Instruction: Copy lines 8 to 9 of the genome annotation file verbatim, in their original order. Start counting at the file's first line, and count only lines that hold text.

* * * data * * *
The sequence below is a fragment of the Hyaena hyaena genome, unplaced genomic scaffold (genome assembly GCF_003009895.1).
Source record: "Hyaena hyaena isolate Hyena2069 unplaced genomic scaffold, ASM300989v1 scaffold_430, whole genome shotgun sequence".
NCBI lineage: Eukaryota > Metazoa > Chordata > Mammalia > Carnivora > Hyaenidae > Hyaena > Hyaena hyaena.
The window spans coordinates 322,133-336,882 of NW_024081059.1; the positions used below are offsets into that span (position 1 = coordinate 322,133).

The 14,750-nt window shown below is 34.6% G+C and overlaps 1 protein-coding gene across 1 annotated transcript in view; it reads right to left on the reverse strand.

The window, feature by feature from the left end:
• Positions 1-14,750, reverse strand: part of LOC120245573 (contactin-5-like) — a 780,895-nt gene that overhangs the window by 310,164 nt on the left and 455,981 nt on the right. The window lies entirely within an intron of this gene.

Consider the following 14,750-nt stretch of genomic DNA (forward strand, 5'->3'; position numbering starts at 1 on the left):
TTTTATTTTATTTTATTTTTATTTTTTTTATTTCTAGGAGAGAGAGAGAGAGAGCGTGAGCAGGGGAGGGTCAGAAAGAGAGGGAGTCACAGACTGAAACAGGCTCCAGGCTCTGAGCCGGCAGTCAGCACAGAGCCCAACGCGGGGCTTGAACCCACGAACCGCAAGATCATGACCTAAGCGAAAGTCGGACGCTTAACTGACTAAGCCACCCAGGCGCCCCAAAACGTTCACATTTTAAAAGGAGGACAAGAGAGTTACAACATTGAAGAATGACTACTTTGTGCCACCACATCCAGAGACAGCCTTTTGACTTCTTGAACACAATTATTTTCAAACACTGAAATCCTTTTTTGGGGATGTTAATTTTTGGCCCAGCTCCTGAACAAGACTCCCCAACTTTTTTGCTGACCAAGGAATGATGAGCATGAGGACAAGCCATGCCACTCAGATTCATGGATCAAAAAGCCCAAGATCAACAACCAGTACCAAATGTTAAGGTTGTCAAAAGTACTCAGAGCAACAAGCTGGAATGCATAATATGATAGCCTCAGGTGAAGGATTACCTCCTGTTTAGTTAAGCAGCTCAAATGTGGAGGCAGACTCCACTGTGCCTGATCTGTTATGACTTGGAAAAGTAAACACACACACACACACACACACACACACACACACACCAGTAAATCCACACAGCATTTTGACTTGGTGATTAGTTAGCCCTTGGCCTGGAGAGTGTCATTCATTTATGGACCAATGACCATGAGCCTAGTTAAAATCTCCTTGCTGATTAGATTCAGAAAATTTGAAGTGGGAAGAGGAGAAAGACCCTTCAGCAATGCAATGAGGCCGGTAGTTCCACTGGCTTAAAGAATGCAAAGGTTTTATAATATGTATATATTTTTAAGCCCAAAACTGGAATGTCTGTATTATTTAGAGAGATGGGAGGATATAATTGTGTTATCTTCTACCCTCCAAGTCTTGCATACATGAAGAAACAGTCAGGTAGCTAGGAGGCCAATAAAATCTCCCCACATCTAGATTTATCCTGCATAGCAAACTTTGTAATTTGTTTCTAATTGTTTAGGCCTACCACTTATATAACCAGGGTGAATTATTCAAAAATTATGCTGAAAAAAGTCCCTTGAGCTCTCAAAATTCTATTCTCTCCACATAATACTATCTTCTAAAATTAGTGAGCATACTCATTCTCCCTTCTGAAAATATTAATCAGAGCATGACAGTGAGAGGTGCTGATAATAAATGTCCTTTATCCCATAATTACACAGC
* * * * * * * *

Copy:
Consider the following 14,750-nt stretch of genomic DNA (forward strand, 5'->3'; position numbering starts at 1 on the left):
TTTTATTTTATTTTATTTTTATTTTTTTTATTTCTAGGAGAGAGAGAGAGAGAGCGTGAGCAGGGGAGGGTCAGAAAGAGAGGGAGTCACAGACTGAAACAGGCTCCAGGCTCTGAGCCGGCAGTCAGCACAGAGCCCAACGCGGGGCTTGAACCCACGAACCGCAAGATCATGACCTAAGCGAAAGTCGGACGCTTAACTGACTAAGCCACCCAGGCGCCCCAAAACGTTCACATTTTAAAAGGAGGACAAGAGAGTTACAACATTGAAGAATGACTACTTTGTGCCACCACATCCAGAGACAGCCTTTTGACTTCTTGAACACAATTATTTTCAAACACTGAAATCCTTTTTTGGGGATGTTAATTTTTGGCCCAGCTCCTGAACAAGACTCCCCAACTTTTTTGCTGACCAAGGAATGATGAGCATGAGGACAAGCCATGCCACTCAGATTCATGGATCAAAAAGCCCAAGATCAACAACCAGTACCAAATGTTAAGGTTGTCAAAAGTACTCAGAGCAACAAGCTGGAATGCATAATATGATAGCCTCAGGTGAAGGATTACCTCCTGTTTAGTTAAGCAGCTCAAATGTGGAGGCAGACTCCACTGTGCCTGATCTGTTATGACTTGGAAAAGTAAACACACACACACACACACACACACACACACACACACCAGTAAATCCACACAGCATTTTGACTTGGTGATTAGTTAGCCCTTGGCCTGGAGAGTGTCATTCATTTATGGACCAATGACCATGAGCCTAGTTAAAATCTCCTTGCTGATTAGATTCAGAAAATTTGAAGTGGGAAGAGGAGAAAGACCCTTCAGCAATGCAATGAGGCCGGTAGTTCCACTGGCTTAAAGAATGCAAAGGTTTTATAATATGTATATATTTTTAAGCCCAAAACTGGAATGTCTGTATTATTTAGAGAGATGGGAGGATATAATTGTGTTATCTTCTACCCTCCAAGTCTTGCATACATGAAGAAACAGTCAGGTAGCTAGGAGGCCAATAAAATCTCCCCACATCTAGATTTATCCTGCATAGCAAACTTTGTAATTTGTTTCTAATTGTTTAGGCCTACCACTTATATAACCAGGGTGAATTATTCAAAAATTATGCTGAAAAAAGTCCCTTGAGCTCTCAAAATTCTATTCTCTCCACATAATACTATCTTCTAAAATTAGTGAGCATACTCATTCTCCCTTCTGAAAATATTAATCAGAGCATGACAGTGAGAGGTGCTGATAATAAATGTCCTTTATCCCATAATTACACAGC